Thursday, September 24, 2009

Zombie Fetish

As anyone who has been around me for more than ten minutes can most likely attest to, I am a zombie maniac. One could even postulate that it is an unhealthy obsession, but I just believe in being well versed in zombie lore and having a prepared zombie plan. With Zombieland hitting theaters quite soon I decided to make my first post a double feature, George A. Romero's Land of the Dead and Diary of the Dead.

Diary of the Dead:
Diary of the dead is a sort of reimagining of the original Night of the Living Dead with a twist, the modern age. The movie follows a group of young college students as they experience the dead returning to walk up to a predictable yet still satisfying conclusion. What makes this movie different from typical zombie fan fare is that the use of technology to document and distribute information is widespread. One could even call this a zombie film for the "youtube generation".
What I truly love about this movie is that it realizes it occupies a cult genre that has been over saturated with zombie films and isn't afraid to make fun of itself while still telling an interesting story. The plot points were predictable and the characters very much feel recycled from classic horror movie character stereotypes. Still this movie manages to entertain and keep my interest, its not so much when something will happen but what becomes most intriguing is HOW it will happen. If you're a fan of Zombie movies this is one film that should be on your "to watch" list. I would recommend renting first before buying. It is right up there with the classic zombie movies and was brought to us by the Godfather of Zombies, Romero.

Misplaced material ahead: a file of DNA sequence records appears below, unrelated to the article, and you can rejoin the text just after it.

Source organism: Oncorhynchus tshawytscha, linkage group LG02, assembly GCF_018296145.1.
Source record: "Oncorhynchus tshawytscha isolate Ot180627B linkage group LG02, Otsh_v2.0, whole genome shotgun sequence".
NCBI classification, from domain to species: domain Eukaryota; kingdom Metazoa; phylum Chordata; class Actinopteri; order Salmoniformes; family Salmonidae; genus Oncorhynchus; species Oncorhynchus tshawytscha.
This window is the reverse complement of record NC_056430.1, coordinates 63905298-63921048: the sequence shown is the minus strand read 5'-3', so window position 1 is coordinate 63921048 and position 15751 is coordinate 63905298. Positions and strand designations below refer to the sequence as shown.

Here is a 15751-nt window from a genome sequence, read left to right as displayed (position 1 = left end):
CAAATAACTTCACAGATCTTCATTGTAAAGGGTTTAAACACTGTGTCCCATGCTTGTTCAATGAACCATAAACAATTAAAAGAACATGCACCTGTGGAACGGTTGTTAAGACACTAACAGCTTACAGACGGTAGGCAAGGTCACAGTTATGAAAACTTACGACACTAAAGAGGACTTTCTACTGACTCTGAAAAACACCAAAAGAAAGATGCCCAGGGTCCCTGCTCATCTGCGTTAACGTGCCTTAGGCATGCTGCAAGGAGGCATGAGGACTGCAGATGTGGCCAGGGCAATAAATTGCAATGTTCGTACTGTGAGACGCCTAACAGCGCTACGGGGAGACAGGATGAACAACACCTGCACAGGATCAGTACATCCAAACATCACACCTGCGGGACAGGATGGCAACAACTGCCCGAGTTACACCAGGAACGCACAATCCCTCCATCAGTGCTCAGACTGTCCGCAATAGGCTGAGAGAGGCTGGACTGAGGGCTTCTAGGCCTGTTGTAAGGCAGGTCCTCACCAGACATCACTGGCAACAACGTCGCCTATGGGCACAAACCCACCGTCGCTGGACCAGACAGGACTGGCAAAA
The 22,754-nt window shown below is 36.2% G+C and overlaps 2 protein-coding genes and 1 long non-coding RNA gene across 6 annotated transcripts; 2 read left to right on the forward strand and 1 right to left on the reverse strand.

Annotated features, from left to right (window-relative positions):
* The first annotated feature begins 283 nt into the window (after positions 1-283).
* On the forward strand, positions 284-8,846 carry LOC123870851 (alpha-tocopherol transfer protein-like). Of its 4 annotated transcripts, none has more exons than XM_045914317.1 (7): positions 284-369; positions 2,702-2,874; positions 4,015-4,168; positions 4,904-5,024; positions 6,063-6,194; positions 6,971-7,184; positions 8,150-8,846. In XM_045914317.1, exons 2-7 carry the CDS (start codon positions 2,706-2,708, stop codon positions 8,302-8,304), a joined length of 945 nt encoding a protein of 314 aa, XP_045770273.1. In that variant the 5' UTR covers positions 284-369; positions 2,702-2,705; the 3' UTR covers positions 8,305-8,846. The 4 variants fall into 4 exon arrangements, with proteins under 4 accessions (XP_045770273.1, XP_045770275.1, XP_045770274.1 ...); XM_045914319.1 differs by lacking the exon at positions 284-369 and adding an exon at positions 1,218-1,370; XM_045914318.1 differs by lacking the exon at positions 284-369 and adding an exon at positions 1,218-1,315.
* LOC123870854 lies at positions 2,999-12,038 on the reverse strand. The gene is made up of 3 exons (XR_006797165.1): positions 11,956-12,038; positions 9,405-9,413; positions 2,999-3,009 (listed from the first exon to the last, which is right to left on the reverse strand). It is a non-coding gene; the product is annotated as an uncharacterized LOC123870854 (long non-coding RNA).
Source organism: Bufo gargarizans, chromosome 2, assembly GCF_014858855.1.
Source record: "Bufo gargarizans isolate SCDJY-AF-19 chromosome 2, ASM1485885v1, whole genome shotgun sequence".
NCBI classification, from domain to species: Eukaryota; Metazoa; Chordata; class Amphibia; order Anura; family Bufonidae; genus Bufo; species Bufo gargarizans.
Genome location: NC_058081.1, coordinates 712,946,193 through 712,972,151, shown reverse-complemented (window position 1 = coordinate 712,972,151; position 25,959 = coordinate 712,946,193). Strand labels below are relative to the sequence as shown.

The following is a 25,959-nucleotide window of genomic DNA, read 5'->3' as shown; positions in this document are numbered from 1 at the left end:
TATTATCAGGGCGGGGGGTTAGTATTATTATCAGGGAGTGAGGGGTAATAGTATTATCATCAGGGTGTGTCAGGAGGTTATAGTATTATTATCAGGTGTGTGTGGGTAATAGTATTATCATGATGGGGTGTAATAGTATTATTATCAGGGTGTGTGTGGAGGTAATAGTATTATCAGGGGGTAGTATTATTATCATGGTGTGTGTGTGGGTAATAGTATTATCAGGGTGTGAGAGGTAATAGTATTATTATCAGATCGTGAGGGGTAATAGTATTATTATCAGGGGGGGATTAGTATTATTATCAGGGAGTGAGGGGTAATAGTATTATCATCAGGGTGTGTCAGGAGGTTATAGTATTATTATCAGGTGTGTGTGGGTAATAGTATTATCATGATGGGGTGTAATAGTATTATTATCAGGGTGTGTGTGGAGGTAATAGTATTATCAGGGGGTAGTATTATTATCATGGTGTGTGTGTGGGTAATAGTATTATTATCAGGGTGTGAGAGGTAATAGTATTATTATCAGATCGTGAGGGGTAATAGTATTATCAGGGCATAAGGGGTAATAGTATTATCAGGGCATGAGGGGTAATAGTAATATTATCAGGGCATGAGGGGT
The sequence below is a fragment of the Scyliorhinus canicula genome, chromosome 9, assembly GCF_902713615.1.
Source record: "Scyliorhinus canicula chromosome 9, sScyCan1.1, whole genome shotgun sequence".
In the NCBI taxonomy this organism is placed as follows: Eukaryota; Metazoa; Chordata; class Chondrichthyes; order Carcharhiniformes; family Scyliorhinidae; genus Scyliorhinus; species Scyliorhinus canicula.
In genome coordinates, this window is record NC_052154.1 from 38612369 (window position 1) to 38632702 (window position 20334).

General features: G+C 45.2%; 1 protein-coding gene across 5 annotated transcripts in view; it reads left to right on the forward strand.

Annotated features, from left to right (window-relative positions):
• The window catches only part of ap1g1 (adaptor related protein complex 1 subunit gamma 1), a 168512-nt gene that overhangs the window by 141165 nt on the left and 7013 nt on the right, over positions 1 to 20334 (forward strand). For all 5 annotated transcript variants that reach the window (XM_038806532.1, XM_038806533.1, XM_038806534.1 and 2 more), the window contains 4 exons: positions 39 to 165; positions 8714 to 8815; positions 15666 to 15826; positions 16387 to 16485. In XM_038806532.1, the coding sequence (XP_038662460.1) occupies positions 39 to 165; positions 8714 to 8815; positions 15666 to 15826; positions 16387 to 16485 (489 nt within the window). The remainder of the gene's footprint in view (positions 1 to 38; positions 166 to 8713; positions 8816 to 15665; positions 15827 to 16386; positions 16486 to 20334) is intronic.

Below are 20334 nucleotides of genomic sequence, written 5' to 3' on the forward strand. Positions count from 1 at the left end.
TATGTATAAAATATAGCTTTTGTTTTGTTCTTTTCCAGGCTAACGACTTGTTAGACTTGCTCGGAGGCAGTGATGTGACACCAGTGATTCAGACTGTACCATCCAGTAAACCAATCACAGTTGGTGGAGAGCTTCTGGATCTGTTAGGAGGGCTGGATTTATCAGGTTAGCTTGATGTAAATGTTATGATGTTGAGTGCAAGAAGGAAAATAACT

Decision: Rent THEN Buy, watch a million times and force your friends to sit through it at least once.

George A. Romero's Land of the Dead
Originally released in 2005, Land of the dead drops the viewer into a time after all the screaming has stopped(for now) and the remaining humans have holed up in a city fortress. While most of the human occupants of the city live in poverty, a select few live a life of luxory in the last full functional skyscraper in the city, Fiddler's Green. This sets in place an expected class conflict WHILE they are still dealing with the zombies. Point in fact, zombies play very little of a role in the movie except as a sort of background tension and setting. The primary issue is really in how the human survivors are dealing with each other. Thankfully the class conflict debates get set to the side and zombies come back in a big way and we get a film worthy of bearing Romero's name. The film stars several recognizable faces such as Dennis Hopper, John Leguizamo, and others. This film has recently been re-released on DVD (in the USA at least) as a DVD 2-pack with the updated Dawn of the Dead (another movie worth owning) and is worth a buy. As with any zombie film, if you don't enjoy these kind of movies then (gasp!) you won't enjoy this. The movie is primarily brain candy and a nice way to kill an hour and thirty seven minutes. It does raise interesting questions and the characters again are somewhat expected but with a few nice twists to keep it interesting.

Decision: BUY BUY BUY BUY and force your friends to watch it.